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Vice Souletric

Hip-Hop Artist


Scene in the Tower City food court.

Born in Louisville, Souletric grew up in Lorain. While in high school, he got into rapping while freestyling in art class. "Me and my buddy Johnnie used to be in art class at Admiral King High School, and we'd start freestyling right in the middle of class," he says. "That's how a lot of rappers get started. I came up in the Golden Era with Jay, Biggie and DMX, so I emulated them."

He'd eventually form Play Havoc, a group in which he rapped and produced under the moniker Ill Advice. "All we wanted to do was make one song over a beat," he says. "We started doing local shows in Cleveland and this local promoter Tyler Lombardo used to throw hip-hop shows and we opened up for the Beatnuts at the Agora." That group put out an album in 2007 but Souletric says he never took it "all the way serious."

He took a brief hiatus from making music but began writing and recording again after he got married. His 2015 solo debut Vice for President suggests just how serious he became about pursuing a musical career. His sophomore album Vice for President 2, released in 2016, includes a cameo from rapper Talib Kweli from the acclaimed hip-hop duo Black Star. "I just reached out to the management via email and they reached back out and gave me a chance," says Souletric when asked how he recruited Kweli.

Vice tackles many topics on his albums, including police brutality, even before it was commonplace on hip-hop albums.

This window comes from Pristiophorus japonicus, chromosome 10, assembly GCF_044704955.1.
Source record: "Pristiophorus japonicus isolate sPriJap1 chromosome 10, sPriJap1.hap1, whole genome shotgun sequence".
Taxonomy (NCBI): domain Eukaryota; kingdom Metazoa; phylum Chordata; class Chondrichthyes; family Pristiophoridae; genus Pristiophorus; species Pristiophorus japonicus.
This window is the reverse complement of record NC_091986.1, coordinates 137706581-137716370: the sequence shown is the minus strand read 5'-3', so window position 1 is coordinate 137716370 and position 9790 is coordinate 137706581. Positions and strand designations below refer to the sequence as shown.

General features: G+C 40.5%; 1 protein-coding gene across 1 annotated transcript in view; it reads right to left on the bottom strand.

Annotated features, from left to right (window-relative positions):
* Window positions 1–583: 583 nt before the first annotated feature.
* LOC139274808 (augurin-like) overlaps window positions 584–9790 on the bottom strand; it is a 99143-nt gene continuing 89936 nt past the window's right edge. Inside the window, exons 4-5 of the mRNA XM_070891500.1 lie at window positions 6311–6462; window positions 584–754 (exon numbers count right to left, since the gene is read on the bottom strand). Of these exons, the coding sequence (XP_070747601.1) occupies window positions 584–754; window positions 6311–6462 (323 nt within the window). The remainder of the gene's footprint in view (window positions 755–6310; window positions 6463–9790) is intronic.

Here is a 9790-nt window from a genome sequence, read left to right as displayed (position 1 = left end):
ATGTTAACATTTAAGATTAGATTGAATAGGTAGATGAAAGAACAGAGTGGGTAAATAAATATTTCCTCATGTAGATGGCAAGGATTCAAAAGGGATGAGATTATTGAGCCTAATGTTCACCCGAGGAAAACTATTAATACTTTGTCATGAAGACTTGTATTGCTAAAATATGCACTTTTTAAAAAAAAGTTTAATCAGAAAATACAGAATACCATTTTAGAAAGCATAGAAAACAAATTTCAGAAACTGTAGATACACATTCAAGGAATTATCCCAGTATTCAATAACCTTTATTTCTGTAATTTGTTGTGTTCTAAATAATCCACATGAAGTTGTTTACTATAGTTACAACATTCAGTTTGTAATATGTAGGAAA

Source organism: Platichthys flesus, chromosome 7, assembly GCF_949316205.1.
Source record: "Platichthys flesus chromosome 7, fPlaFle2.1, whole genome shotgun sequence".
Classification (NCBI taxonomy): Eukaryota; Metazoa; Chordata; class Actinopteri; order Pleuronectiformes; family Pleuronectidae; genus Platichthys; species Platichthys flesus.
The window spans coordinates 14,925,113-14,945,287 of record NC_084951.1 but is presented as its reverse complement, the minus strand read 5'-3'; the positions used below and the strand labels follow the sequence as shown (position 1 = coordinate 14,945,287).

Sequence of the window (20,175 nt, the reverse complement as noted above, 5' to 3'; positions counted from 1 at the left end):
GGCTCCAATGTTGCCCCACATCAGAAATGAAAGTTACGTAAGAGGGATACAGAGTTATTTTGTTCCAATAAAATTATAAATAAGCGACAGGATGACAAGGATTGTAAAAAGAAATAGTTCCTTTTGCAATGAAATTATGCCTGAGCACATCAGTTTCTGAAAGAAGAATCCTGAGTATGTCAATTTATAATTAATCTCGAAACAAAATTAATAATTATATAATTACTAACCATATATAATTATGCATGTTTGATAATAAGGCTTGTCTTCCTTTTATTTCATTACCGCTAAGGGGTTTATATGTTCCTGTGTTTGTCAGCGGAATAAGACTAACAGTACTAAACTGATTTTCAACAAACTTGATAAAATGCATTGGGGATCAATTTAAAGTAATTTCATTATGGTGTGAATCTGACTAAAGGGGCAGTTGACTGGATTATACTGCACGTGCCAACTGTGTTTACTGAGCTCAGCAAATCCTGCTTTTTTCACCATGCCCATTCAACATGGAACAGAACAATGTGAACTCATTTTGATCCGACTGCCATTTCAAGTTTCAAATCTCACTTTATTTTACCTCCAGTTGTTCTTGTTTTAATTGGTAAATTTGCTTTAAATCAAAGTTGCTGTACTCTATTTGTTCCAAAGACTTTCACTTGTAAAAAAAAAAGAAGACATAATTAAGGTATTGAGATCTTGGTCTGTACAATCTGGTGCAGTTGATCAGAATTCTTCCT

"I wanted to talk about the things happening in society," he says. "I think what leads to great music is true inspiration. I didn't think many rappers were talking about it, and I thought it was kind of irresponsible. It's funny because now it's become the norm for people to drop something political."

Last year, Souletric released "Soulections," a freestyle series on which he spits his "coldest 16s over 3 different beats with an eye-catching video for each." Souletric says of the release, "It was something different to do and gave me the opportunity to work with other producers and give them a chance to be heard. One producer was from North Carolina and the others were from Toledo and Chicago."

Earlier this year, just in time for the Cavs defense of the NBA title, he released the tune, "O-H, UH-O-H." Produced by Nottz (Busta Rhymes, Kanye West, Snoop Dogg), the song finds Souletric chanting the refrain and spitting out lines like, "I'm not Snoop but my Dawg Pound is real famous," over an infectious synth riff and snarling guitars. "It was all about doing a Cleveland sports anthem," he says. "At the time, the Cavs were in the championship run. We're going to cut another version of the video for the Browns and, if the Indians get to the World Series, we'll do a baseball version too."

Souletric will release his next album, T.R.A.P. (The Reality of All People), later this year. "Vice for President had rap features but with this one I'm getting all outside producers," he says. "The theme is hip-hop music that appeals to a broad range. I talk about subjects that affect all people. I'm really excited to put it out." — Jeff Niesel

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